There’s very little that’s new in war other than technology. Why I think there’s an urgency to this question right now of what direction we’re going with our foreign policy and our counterterrorism policy is that we’ve got a president in office who won the Nobel Peace Prize, is a constitutional lawyer by trade, and is a very popular Democrat that I think a lot of liberals in the United States and in fact a lot of people around the world viewed as this transformational figure that was going to represent a real departure from the Bush-Cheney way of running things. Under his administration, there’s been this surreal attempt to normalize assassination and proxy war as not only official U.S. policy, which, as you rightly point out, has been U.S. foreign policy for a long time, but that it’s legal, that it’s actually the smarter way of waging war, that it’s moral. So for me, we didn’t call the project Dirty Wars to be masters of the obvious; we chose that title to push back against this idea that drone wars or using special operations forces is somehow a cleaner, somehow a clean war. The stakes are very high, and I think that, because you have a guy like President Obama in office, the risk of it becoming permanent is very real.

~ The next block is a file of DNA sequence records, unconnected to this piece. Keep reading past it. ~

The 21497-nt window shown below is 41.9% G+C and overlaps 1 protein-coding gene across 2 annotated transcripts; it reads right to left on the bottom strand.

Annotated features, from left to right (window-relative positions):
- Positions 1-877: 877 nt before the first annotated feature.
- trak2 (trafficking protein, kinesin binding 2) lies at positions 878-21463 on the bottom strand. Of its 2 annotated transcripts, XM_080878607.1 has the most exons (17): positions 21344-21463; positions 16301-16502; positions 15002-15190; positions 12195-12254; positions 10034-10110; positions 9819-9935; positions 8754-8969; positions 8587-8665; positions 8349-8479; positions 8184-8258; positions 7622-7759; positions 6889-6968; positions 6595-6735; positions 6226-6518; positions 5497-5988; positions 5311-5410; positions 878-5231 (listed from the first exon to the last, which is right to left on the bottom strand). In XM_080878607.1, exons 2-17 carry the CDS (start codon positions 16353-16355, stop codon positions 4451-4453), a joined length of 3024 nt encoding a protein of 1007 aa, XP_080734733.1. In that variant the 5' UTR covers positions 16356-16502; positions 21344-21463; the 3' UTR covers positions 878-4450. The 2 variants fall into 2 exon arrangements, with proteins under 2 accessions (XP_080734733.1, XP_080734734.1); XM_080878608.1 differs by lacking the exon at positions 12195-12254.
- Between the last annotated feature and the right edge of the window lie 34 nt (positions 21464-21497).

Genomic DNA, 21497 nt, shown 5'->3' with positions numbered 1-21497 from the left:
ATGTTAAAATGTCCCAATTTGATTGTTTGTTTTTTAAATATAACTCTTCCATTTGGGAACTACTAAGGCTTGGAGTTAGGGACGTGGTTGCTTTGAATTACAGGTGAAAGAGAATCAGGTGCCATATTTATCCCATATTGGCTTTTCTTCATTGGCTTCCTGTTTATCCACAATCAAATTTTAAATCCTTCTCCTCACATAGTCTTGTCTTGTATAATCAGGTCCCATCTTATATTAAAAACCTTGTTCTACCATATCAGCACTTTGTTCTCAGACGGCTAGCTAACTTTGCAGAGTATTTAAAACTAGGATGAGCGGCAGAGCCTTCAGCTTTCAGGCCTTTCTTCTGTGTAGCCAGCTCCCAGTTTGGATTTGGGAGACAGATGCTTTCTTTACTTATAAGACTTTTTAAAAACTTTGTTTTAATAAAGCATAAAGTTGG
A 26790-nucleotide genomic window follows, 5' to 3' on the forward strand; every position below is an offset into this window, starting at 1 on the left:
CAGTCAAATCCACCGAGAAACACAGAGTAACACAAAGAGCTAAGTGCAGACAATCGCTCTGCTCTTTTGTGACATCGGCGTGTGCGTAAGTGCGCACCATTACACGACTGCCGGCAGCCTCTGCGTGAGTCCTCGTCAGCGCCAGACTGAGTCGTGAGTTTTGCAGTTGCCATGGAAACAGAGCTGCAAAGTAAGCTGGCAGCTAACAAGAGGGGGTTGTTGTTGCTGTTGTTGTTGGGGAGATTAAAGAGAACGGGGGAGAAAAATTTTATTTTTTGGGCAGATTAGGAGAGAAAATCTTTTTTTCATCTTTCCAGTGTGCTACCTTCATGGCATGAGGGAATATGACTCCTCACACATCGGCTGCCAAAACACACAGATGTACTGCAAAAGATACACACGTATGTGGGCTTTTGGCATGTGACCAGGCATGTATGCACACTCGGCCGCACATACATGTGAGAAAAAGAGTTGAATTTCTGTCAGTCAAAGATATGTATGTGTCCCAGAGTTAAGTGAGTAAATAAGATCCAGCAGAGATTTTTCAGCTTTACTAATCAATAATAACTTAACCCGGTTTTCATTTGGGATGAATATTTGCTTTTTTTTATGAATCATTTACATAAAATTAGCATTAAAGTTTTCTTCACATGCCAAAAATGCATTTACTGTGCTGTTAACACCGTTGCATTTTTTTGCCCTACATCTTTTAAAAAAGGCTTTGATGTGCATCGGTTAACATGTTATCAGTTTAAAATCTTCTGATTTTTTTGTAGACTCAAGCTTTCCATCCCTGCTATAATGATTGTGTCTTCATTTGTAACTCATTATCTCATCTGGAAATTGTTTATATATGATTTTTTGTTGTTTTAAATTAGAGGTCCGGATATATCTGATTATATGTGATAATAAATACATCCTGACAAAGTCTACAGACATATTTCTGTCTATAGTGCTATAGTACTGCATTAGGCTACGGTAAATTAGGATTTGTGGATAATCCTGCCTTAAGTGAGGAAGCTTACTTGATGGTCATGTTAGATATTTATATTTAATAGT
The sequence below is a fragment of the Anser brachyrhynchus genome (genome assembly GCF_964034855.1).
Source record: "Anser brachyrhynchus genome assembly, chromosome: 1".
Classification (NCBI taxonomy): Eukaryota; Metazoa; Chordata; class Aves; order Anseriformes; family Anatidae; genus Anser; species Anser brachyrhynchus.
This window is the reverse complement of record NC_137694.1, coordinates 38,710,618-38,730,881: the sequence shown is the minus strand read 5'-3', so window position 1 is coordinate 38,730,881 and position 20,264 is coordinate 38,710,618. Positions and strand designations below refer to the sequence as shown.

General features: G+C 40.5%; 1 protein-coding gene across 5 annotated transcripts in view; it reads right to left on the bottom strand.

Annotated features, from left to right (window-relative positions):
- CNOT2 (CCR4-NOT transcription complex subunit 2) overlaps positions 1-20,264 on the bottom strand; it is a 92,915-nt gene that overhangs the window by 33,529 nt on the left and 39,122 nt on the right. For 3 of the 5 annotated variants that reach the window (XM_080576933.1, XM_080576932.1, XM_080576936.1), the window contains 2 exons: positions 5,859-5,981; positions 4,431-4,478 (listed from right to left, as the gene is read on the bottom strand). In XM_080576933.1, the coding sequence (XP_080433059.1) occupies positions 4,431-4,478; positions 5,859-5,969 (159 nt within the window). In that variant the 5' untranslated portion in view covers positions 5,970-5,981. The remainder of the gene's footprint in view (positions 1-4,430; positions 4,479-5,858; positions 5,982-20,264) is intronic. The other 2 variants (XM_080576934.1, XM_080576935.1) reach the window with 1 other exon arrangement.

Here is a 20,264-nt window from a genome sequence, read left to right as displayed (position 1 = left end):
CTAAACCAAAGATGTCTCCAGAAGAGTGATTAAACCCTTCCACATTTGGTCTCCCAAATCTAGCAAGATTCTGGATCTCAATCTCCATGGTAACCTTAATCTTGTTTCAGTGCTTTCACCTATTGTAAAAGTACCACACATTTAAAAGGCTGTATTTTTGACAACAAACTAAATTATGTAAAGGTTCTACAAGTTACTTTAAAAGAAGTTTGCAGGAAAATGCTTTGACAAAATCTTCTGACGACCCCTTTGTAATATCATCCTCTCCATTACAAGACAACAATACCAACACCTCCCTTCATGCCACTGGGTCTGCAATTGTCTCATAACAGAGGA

ATD: Dirty Wars focuses quite a bit on the rise of the Joint Special Operation Command or JSOC. Can you explain the difference between the CIA and JSOC, particularly each operation’s chain-of-command, to whom each is accountable?
JS: JSOC was formed in 1980 out of the ashes of the failed hostage rescue mission in Iran. The Joint Special Operations Command, which is like an all-star team of U.S. military special operations units (the Naval Special Warfare Development Group, Delta Force, and the 75th Army Rangers [Regiment], and the most elite helicopter forces in the world called the Night Stalkers), operated largely in the shadows or in the periphery of U.S. national security policy. Its primary mandate was counter-proliferation, tracking WMDs around the world, doing high-value hostage rescue missions, and counter terrorism. It’s also the only unit in the military that I’m aware of that has been exempted from the Posse Comitatus law (which prohibits the military from engaging in law enforcement activities on US soil).